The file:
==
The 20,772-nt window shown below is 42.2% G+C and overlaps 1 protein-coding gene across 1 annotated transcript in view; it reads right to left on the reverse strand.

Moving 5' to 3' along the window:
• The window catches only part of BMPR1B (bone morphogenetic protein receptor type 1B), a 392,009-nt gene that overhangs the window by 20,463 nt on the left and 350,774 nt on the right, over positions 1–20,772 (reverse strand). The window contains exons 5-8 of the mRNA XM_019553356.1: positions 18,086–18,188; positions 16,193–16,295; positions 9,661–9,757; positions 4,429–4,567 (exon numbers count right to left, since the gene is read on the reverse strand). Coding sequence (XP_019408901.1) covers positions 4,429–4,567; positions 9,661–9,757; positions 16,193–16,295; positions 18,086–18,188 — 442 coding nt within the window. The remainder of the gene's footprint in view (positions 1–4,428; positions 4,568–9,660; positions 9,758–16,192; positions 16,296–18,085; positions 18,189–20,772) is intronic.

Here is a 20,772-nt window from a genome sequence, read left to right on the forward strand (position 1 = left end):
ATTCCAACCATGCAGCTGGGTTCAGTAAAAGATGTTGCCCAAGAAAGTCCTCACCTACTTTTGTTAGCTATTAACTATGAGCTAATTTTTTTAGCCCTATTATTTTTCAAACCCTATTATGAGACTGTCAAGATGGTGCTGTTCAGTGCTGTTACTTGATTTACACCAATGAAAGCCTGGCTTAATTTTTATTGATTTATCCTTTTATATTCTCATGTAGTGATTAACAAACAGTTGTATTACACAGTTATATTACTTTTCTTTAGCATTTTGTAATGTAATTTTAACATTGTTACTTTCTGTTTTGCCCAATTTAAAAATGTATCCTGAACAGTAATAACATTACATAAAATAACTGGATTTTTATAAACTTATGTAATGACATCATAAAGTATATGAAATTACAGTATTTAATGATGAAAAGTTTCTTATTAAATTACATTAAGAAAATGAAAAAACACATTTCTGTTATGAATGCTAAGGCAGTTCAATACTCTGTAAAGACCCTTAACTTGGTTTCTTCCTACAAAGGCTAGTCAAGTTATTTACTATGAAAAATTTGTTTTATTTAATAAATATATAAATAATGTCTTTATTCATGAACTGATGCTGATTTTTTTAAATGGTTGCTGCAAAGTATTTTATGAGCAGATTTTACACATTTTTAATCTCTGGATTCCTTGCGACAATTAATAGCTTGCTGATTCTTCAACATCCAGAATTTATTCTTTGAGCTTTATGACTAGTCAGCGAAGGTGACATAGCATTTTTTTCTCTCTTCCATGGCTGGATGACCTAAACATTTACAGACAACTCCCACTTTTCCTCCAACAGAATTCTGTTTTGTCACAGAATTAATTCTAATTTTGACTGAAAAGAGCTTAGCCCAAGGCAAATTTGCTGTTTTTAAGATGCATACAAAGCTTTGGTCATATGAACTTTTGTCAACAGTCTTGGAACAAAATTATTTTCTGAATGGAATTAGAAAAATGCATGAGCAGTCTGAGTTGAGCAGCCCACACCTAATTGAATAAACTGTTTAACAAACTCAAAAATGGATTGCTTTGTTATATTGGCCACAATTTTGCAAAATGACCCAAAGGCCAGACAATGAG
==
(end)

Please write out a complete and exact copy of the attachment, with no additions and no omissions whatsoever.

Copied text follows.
The 20,772-nt window shown below is 42.2% G+C and overlaps 1 protein-coding gene across 1 annotated transcript in view; it reads right to left on the reverse strand.

Moving 5' to 3' along the window:
• The window catches only part of BMPR1B (bone morphogenetic protein receptor type 1B), a 392,009-nt gene that overhangs the window by 20,463 nt on the left and 350,774 nt on the right, over positions 1–20,772 (reverse strand). The window contains exons 5-8 of the mRNA XM_019553356.1: positions 18,086–18,188; positions 16,193–16,295; positions 9,661–9,757; positions 4,429–4,567 (exon numbers count right to left, since the gene is read on the reverse strand). Coding sequence (XP_019408901.1) covers positions 4,429–4,567; positions 9,661–9,757; positions 16,193–16,295; positions 18,086–18,188 — 442 coding nt within the window. The remainder of the gene's footprint in view (positions 1–4,428; positions 4,568–9,660; positions 9,758–16,192; positions 16,296–18,085; positions 18,189–20,772) is intronic.

Here is a 20,772-nt window from a genome sequence, read left to right on the forward strand (position 1 = left end):
ATTCCAACCATGCAGCTGGGTTCAGTAAAAGATGTTGCCCAAGAAAGTCCTCACCTACTTTTGTTAGCTATTAACTATGAGCTAATTTTTTTAGCCCTATTATTTTTCAAACCCTATTATGAGACTGTCAAGATGGTGCTGTTCAGTGCTGTTACTTGATTTACACCAATGAAAGCCTGGCTTAATTTTTATTGATTTATCCTTTTATATTCTCATGTAGTGATTAACAAACAGTTGTATTACACAGTTATATTACTTTTCTTTAGCATTTTGTAATGTAATTTTAACATTGTTACTTTCTGTTTTGCCCAATTTAAAAATGTATCCTGAACAGTAATAACATTACATAAAATAACTGGATTTTTATAAACTTATGTAATGACATCATAAAGTATATGAAATTACAGTATTTAATGATGAAAAGTTTCTTATTAAATTACATTAAGAAAATGAAAAAACACATTTCTGTTATGAATGCTAAGGCAGTTCAATACTCTGTAAAGACCCTTAACTTGGTTTCTTCCTACAAAGGCTAGTCAAGTTATTTACTATGAAAAATTTGTTTTATTTAATAAATATATAAATAATGTCTTTATTCATGAACTGATGCTGATTTTTTTAAATGGTTGCTGCAAAGTATTTTATGAGCAGATTTTACACATTTTTAATCTCTGGATTCCTTGCGACAATTAATAGCTTGCTGATTCTTCAACATCCAGAATTTATTCTTTGAGCTTTATGACTAGTCAGCGAAGGTGACATAGCATTTTTTTCTCTCTTCCATGGCTGGATGACCTAAACATTTACAGACAACTCCCACTTTTCCTCCAACAGAATTCTGTTTTGTCACAGAATTAATTCTAATTTTGACTGAAAAGAGCTTAGCCCAAGGCAAATTTGCTGTTTTTAAGATGCATACAAAGCTTTGGTCATATGAACTTTTGTCAACAGTCTTGGAACAAAATTATTTTCTGAATGGAATTAGAAAAATGCATGAGCAGTCTGAGTTGAGCAGCCCACACCTAATTGAATAAACTGTTTAACAAACTCAAAAATGGATTGCTTTGTTATATTGGCCACAATTTTGCAAAATGACCCAAAGGCCAGACAATGAG